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Everything posted by birdwing7

  1. Thanks, Duane. That looks like an excellent resource. Nathan: I don't see competitiveness and heg as particularly perception based. Either the U.S. is more competitive based on productivity (or whatever) or its not. Maybe soft power is perception based. I also don't think next year's disadvantages are particularly contrived. I mean, spending is a real issue for space development, right?
  2. Generally, I agree with you James. But the case Duane mentions may not have that long a time frame. We already have the satellite technology, right? Duane, were there any links mentioned in the presentation?
  3. Actually, there was another married couple as well. The Tutzauers from Southwestern were the 11th seed in elimination rounds in the 1981 NDT. I hope for success for the new owners of Cross-x.com.
  4. John Mearsheimer's new article, Imperial by Design, was interesting. http://nationalinterest.org/print/article/imperial-by-design-4576?page=1
  5. Nate Silver had an interesting post regarding Pawlenty and Thune. http://fivethirtyeight.blogs.nytimes.com/2010/11/11/2012-contenders-to-bet-against/
  6. For those who debated (or coached) on prior space topics, how does the affirmative get past time frame arguments on disadvantages?
  7. Why do you say we still exist after we die? Empirical evidence? Religion? I'm also puzzled by the statement that neg wins on presumption. I've always thought of presumption lying with the team that advocates less change. It's hard to imagine a greater change than advocacy of human extinction.
  8. Congratulations to Utah teams (particularly Juan Diego) for their showing at the Meadows tournament.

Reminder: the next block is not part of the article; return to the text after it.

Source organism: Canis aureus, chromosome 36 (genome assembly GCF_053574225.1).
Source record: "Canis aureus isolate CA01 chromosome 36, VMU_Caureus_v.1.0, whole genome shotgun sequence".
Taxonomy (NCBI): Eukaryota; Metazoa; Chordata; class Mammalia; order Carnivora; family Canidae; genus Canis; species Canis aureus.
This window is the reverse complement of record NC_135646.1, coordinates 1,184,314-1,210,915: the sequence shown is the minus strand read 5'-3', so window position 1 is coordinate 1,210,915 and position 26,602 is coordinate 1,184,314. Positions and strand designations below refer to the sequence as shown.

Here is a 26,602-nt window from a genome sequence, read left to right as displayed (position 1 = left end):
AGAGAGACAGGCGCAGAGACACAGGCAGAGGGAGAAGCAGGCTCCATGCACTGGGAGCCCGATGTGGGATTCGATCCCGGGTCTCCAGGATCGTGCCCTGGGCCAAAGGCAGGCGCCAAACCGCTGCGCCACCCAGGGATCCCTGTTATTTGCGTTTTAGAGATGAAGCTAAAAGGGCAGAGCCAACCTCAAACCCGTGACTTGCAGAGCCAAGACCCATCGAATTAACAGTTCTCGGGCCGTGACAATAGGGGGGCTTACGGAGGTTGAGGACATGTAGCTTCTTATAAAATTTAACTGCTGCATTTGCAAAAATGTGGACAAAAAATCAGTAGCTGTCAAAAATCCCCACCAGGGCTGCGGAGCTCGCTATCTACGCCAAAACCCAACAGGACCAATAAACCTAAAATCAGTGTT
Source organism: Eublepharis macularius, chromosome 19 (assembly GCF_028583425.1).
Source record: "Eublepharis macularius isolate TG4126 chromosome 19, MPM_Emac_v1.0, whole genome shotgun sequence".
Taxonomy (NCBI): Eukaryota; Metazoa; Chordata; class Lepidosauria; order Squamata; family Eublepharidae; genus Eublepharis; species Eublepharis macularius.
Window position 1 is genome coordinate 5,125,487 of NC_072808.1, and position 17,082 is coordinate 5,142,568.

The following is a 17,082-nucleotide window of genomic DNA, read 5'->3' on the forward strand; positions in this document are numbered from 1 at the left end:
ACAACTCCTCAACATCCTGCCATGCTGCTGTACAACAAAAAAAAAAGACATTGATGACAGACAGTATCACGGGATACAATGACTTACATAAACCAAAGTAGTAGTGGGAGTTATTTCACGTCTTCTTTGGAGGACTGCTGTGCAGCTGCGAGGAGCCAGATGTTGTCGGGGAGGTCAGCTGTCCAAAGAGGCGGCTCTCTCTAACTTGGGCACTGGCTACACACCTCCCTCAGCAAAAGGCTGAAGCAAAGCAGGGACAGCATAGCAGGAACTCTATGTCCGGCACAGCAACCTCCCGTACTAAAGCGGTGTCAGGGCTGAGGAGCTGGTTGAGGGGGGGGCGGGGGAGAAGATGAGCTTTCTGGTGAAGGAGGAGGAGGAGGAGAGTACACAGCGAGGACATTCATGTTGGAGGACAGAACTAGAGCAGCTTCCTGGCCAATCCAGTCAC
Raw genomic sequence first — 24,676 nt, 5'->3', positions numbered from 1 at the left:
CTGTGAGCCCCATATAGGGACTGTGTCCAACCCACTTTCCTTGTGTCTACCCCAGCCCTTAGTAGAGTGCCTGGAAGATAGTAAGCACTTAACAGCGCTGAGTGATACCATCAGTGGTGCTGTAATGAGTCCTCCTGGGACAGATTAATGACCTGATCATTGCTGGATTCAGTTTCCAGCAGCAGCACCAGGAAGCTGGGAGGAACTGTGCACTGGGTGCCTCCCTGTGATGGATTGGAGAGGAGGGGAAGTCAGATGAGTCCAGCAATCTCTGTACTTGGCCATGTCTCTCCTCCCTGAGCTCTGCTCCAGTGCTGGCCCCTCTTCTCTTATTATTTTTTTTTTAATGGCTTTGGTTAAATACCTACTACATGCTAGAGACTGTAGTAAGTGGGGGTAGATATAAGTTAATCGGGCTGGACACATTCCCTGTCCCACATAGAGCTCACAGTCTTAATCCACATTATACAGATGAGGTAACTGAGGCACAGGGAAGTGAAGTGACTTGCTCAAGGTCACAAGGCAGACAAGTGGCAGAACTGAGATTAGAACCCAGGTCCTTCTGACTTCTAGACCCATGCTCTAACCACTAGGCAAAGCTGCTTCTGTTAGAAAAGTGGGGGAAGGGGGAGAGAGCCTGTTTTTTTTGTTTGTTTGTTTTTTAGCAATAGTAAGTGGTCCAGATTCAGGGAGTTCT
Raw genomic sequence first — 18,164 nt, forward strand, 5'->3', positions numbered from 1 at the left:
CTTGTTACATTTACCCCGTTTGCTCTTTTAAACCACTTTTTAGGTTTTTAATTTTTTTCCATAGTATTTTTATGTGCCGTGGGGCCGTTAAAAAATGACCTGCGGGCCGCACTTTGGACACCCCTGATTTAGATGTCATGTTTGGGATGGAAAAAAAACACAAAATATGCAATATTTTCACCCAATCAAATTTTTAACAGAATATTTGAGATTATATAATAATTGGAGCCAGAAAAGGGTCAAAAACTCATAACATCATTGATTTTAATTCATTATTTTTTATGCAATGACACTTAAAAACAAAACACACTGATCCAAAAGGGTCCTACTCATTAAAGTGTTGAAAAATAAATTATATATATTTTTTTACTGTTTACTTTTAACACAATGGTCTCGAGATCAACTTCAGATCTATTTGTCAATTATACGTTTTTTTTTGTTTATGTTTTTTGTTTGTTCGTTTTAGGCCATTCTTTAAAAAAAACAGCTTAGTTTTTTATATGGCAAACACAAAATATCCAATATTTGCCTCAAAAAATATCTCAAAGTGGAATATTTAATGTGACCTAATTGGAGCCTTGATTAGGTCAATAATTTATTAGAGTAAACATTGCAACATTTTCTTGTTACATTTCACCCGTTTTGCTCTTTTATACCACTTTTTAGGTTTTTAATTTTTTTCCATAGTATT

9. I don't understand that. I'm only going to die once. Why should I value the death of others? Shouldn't I assume that they also want to go on living as long as they can? And why should I make the decision that they should cease to live: self-determination is good.
  10. Death is inevitable, but it's timing is not. Can't I value death when the time comes and still value life up to that moment?
  11. I'm not familiar with that round, but the activity still seems vibrant to me. Of course, it's only anecdotal, but I would say we have more competitive teams in my area now than we had a few years ago.
  12. Why would talking fast trade off with conciseness? The best debaters I have heard are fast (and clear), and have tremendous word economy. And, do you really think that going slower, by itself would make debate more accessible to the public? If debaters spoke more slowly, people might understand the arguments made. Then the audience would really think we're all crazy. I imagine someone has done empirical research, but I've been hearing that debate was doomed since at least 1978. So far, the predictions have not borne out.
  13. Duane, I have a lot of sympathy for the views you've expressed. Let me quarrel a little with one point. I agree it is hard to ask a student taking 5 AP classes to spend 20 hours a week on debate, but I'm not sure that is the entire target population. I think debate offers the most benefit to students who have native intelligence, but aren't taking 5 AP classes. I'm sure we agree the structure of which AP classes are emblematic does not work for all students, including some very intelligent ones. I think we've all seen students shine in debate whose success could not be predicted by other academic success. So, I guess a problem arises, in part, when you have some smart kids who are willing to commit a large percentage of their free time to the activity. Not surprisingly, with good coaching, they are likely to succeed.